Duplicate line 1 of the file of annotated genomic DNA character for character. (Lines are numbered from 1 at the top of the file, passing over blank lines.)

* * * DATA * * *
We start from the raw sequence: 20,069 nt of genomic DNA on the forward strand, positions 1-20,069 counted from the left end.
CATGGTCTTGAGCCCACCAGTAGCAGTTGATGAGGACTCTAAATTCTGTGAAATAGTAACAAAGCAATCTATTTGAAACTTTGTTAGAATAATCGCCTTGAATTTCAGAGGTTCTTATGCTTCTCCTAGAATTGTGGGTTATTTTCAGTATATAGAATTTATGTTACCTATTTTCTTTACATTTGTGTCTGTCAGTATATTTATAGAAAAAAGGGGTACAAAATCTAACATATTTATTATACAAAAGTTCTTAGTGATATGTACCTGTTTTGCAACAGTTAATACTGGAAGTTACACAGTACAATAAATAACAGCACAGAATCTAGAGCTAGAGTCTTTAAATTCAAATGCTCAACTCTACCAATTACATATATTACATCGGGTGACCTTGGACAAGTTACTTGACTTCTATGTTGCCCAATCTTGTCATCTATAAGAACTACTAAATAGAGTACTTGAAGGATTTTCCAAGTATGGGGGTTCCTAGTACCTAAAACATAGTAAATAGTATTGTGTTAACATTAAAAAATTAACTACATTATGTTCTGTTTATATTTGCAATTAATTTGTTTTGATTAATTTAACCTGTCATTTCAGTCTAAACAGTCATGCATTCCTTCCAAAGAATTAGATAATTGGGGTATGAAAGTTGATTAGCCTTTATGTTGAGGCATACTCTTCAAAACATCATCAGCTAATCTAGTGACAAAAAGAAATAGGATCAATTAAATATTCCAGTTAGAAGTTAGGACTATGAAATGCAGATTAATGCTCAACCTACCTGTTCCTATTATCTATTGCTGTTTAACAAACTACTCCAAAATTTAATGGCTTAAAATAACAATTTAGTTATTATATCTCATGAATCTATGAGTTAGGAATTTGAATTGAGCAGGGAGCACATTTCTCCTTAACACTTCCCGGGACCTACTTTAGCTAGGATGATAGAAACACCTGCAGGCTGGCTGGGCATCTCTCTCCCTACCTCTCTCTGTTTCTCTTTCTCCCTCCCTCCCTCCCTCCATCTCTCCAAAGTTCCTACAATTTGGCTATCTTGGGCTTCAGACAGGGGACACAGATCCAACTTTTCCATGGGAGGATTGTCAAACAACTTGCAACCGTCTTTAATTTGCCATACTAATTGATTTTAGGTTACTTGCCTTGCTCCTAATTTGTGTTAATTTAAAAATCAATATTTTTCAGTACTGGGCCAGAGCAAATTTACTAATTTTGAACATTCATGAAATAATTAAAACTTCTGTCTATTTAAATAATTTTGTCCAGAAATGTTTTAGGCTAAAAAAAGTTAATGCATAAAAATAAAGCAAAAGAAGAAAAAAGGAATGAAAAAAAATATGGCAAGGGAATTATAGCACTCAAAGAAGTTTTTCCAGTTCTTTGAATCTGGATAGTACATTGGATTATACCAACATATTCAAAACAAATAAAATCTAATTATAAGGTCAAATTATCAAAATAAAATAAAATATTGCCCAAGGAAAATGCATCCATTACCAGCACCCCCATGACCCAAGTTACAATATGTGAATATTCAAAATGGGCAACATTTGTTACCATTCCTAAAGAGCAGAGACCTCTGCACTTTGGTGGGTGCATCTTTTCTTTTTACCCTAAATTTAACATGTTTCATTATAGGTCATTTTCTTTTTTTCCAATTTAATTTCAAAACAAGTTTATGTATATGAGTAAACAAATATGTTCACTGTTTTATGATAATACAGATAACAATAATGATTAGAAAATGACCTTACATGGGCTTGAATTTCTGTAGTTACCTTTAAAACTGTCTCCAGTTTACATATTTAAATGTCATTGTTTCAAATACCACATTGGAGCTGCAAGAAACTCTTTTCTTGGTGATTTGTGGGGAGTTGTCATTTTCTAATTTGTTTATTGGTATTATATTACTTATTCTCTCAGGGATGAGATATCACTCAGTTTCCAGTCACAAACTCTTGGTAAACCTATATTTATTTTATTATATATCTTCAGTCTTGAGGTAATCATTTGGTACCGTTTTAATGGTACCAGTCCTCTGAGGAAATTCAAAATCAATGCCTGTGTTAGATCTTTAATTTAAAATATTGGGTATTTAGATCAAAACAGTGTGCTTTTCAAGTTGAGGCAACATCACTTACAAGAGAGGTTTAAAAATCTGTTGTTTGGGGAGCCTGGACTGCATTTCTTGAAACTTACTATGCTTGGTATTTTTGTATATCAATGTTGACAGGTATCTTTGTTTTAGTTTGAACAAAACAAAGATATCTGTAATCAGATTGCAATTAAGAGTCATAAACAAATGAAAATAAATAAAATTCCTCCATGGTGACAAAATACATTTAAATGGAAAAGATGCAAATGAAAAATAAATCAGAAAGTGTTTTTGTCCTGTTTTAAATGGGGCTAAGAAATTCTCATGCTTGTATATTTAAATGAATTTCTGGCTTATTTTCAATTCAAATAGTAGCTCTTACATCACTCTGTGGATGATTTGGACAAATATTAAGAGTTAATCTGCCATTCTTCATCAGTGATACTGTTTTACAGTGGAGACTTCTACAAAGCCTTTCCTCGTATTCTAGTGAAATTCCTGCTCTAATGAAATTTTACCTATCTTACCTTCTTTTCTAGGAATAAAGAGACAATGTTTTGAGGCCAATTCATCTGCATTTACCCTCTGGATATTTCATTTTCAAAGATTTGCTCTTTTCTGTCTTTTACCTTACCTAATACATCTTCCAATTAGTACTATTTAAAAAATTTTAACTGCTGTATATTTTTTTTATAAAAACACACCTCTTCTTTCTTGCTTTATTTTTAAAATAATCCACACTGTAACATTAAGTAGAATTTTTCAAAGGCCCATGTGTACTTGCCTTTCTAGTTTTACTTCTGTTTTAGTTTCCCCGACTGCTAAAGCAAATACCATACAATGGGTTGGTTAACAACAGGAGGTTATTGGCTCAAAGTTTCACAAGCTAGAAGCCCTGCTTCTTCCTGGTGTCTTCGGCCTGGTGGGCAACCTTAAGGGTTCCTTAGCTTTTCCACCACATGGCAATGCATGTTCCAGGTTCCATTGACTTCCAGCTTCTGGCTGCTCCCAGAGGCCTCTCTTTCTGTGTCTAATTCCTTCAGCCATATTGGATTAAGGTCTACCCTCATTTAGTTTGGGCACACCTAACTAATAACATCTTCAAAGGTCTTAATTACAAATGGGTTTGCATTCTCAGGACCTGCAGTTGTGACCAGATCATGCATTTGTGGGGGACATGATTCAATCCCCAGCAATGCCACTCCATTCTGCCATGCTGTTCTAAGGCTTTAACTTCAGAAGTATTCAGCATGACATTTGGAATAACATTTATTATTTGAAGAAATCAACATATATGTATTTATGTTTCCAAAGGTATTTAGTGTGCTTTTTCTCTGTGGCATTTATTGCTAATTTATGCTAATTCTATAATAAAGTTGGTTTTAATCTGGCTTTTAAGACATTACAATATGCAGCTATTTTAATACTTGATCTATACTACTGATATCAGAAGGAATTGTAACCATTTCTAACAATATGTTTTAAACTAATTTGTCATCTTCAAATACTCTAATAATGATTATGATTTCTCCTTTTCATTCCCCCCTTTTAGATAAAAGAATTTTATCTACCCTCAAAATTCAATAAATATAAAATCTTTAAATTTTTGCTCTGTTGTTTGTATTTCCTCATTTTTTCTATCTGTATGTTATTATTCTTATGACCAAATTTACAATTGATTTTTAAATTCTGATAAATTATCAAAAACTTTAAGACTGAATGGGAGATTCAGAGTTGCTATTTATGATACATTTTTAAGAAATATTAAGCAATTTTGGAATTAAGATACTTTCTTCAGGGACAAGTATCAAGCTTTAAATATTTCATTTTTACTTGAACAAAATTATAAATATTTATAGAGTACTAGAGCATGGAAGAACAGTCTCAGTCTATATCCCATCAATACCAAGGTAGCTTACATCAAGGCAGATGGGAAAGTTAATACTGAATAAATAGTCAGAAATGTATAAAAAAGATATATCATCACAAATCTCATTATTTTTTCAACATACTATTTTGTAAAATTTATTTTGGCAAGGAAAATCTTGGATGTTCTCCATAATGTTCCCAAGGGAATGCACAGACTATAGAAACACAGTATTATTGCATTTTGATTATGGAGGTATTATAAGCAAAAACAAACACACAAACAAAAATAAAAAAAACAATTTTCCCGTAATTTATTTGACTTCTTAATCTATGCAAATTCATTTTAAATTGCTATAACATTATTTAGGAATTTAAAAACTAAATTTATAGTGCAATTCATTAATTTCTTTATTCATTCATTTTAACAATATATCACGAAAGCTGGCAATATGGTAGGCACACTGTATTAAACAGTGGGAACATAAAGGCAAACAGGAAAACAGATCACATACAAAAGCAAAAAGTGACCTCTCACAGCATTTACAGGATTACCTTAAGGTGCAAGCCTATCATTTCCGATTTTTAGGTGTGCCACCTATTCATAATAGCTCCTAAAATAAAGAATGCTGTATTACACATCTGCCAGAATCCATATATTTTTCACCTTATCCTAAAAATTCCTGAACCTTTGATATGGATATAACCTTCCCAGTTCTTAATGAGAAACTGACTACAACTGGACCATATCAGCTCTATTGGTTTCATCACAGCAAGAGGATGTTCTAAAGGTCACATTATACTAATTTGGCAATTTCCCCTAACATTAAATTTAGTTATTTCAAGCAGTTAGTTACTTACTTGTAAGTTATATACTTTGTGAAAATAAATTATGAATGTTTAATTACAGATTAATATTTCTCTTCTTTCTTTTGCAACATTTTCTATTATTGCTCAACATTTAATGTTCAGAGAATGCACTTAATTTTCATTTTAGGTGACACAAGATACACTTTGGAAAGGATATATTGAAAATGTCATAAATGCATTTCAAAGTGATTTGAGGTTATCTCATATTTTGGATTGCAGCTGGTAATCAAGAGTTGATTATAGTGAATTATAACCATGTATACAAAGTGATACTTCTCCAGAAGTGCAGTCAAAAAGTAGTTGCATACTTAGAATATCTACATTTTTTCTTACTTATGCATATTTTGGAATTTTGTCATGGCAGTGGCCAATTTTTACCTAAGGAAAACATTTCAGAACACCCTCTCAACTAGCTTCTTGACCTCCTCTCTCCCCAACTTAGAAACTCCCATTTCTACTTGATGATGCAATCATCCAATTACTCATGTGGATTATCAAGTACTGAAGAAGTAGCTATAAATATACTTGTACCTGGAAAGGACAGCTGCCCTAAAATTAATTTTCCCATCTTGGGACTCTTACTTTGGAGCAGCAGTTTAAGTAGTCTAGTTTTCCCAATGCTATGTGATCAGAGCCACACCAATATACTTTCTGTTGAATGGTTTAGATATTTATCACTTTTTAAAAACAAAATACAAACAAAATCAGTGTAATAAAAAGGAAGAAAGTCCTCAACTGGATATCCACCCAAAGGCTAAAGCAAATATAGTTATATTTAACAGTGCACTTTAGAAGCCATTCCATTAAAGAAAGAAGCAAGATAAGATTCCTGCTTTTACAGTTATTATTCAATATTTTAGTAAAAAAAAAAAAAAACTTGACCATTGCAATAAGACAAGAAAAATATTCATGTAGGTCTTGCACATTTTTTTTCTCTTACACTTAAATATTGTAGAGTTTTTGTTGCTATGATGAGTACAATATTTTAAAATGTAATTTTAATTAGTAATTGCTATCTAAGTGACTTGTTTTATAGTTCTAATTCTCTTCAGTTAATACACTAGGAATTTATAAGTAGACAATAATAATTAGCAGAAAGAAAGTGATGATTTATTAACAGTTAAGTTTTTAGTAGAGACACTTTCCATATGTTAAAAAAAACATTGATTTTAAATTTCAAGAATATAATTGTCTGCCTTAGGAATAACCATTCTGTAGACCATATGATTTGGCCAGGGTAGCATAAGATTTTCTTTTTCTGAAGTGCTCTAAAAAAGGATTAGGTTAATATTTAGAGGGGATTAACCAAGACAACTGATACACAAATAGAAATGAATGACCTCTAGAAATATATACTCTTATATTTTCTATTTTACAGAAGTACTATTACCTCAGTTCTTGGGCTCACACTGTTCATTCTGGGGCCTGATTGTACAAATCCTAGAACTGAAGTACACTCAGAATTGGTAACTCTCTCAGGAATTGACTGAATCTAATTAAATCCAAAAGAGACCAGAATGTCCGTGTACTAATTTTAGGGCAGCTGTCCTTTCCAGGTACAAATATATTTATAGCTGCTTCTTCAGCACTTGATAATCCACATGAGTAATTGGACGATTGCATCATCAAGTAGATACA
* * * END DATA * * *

We start from the raw sequence: 20,069 nt of genomic DNA on the forward strand, positions 1-20,069 counted from the left end.